38) p. 233 It was but a card-party...a mixture of those who had never met before, and those who met too often--a commonplace business, too numerous for intimacy, too small for variety.

39) p. 235 [He, on her consent to marry him:] "It is a sort of pain which is new to me. I have been used to the gratification of believing myself to earn every blessing that I enjoyed. I have valued myself on honorable toils and just rewards. Like other great men under reverses," he added, with a smile, "I must endeavour to subdue my mind to my fortune. I must learn to brook being happier than I deserve."

40) p. 236 How should a Captain Wentworth and an Anne Elliot, with the advantage of maturity of mind, consciousness of right, and one independent fortune between them, fail of bearing down every opposition? They might in fact have borne down a great deal more than they met with.

41) p. 236 ...the want of graciousness and warmth...

42) p. 236 ...he was a foolish, spendthrift baronet who had not had principle or sense enough to maintain himself in the situation in which Providence had placed him.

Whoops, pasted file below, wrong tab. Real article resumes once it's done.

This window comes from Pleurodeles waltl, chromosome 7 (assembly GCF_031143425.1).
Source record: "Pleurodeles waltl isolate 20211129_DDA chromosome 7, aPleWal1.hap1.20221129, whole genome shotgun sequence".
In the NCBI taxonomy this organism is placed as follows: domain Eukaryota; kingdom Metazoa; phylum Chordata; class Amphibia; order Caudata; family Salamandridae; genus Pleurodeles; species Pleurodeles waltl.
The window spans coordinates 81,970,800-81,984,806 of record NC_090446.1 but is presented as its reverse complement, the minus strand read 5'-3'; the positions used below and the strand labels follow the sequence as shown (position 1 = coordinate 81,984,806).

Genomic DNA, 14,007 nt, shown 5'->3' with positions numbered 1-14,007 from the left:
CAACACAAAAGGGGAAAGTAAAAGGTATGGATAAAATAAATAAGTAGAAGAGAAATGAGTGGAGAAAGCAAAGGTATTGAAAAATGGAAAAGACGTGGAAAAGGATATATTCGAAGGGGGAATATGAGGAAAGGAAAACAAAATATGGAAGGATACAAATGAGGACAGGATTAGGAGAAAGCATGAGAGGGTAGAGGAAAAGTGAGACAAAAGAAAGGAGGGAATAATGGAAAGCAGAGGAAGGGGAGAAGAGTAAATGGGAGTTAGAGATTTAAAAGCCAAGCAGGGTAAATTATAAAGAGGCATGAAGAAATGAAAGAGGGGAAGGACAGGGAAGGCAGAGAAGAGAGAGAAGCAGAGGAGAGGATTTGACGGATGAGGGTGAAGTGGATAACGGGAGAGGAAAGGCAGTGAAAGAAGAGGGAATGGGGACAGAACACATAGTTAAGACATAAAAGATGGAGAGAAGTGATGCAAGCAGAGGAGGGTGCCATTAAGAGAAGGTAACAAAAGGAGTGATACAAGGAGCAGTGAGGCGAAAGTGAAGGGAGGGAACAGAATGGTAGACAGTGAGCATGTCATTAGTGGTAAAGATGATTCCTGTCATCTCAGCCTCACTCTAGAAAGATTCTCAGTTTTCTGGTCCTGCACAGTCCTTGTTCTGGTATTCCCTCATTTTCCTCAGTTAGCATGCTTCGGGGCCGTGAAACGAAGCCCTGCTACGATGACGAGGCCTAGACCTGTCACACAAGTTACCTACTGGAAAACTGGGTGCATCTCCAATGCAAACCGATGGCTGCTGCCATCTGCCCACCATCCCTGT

43) p. 237 She had been unfairly influenced by appearances in each: that because Captain Wentworth's manners had not suited her own ideas, she had been too quick in suspecting them to indicate a character of dangerous impetuosity; and that because Mr. Elliot's manners had precisely pleased her in their propriety and correctness, their general politeness and suavity, she had been too quick in receiving them as the certain result of the most correct opinions and well-regulated mind. ...there was nothing left for her to do but to admit that she had been pretty completely wrong, and to take up a new set of opinions and hopes.

44) p.238 ...her affections had overpowered her interest.

From Sense and Sensibility
(What today might have been titled: Sense and Sensitivity.)

45) p.40 When she was called a beautiful girl, truth was less violently outraged than usually happens.